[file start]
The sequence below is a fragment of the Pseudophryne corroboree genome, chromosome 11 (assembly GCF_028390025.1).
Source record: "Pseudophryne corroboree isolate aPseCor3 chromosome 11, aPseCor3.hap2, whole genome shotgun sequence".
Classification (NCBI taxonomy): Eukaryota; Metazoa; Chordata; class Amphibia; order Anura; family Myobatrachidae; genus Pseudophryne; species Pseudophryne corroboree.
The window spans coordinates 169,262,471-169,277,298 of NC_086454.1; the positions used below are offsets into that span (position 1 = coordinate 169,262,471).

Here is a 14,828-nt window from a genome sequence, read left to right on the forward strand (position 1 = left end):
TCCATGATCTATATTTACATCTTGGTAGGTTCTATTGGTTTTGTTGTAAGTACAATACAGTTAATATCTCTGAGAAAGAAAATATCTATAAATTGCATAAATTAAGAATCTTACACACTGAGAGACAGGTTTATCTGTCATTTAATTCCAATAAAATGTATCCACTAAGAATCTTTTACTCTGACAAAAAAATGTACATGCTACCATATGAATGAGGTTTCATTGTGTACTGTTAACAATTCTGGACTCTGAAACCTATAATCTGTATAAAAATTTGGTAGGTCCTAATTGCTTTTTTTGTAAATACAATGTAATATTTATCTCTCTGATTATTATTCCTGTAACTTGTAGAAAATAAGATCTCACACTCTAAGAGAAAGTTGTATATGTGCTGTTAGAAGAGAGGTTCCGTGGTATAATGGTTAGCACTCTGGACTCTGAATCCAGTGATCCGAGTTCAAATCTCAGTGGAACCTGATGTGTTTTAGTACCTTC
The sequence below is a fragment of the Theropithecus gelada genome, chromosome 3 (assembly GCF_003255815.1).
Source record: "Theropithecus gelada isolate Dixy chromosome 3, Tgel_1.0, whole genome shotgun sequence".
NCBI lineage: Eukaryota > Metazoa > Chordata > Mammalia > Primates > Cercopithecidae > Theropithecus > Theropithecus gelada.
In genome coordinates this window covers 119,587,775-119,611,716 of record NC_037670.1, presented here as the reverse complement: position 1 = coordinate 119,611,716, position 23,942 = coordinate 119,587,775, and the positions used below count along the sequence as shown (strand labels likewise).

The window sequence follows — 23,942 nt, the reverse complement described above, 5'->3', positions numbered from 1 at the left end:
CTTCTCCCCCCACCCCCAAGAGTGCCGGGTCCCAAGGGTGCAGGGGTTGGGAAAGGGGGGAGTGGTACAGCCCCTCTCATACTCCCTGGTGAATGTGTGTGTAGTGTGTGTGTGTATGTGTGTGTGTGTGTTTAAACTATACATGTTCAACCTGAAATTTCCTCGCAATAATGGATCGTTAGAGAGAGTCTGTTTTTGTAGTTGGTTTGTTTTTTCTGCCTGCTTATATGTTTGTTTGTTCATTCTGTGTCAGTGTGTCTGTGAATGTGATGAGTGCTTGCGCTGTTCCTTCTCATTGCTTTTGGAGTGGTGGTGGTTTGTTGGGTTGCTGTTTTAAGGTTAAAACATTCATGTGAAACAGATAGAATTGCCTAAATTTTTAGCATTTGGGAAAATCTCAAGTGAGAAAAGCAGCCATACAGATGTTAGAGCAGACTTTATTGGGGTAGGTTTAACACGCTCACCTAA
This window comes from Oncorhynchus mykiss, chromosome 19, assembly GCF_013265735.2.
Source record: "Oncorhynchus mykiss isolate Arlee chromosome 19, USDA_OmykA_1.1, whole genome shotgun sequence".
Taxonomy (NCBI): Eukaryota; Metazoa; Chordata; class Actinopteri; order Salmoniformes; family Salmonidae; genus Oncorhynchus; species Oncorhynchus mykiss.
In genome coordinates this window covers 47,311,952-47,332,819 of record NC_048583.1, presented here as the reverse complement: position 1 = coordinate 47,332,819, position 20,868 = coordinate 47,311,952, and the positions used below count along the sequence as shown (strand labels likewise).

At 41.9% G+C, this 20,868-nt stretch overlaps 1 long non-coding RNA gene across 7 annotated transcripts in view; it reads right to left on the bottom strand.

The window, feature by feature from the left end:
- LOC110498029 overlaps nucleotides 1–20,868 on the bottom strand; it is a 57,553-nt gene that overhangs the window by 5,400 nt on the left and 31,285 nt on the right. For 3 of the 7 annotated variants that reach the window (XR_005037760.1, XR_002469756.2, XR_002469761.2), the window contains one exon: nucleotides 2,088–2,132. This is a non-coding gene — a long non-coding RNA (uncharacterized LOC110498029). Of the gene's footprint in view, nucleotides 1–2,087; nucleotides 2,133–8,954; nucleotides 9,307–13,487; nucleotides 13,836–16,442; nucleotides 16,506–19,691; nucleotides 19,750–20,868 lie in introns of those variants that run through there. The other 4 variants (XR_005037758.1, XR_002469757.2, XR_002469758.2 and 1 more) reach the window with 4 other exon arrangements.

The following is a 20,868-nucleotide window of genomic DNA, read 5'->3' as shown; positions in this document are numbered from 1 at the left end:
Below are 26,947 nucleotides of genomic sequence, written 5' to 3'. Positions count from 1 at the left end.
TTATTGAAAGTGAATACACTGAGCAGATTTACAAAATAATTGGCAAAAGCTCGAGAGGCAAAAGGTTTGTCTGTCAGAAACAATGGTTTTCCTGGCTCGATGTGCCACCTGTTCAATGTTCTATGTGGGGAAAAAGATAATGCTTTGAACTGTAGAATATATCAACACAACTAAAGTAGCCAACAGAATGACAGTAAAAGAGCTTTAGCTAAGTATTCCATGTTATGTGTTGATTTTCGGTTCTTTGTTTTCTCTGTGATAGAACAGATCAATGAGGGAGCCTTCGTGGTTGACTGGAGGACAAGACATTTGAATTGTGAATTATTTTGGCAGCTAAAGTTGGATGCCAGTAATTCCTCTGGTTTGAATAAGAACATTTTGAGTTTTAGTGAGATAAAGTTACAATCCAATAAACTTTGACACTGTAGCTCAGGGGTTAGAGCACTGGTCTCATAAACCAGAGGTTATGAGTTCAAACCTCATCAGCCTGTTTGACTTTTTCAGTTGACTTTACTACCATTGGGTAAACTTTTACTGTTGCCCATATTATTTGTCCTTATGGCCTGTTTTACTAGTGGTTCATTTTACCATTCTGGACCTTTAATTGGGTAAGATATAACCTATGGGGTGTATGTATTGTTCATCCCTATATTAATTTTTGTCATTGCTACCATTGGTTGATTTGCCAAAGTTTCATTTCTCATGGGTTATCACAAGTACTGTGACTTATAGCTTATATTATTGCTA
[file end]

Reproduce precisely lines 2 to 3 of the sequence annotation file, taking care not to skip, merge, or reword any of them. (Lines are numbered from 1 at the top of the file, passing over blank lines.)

Source record: "Pseudophryne corroboree isolate aPseCor3 chromosome 11, aPseCor3.hap2, whole genome shotgun sequence".
Classification (NCBI taxonomy): Eukaryota; Metazoa; Chordata; class Amphibia; order Anura; family Myobatrachidae; genus Pseudophryne; species Pseudophryne corroboree.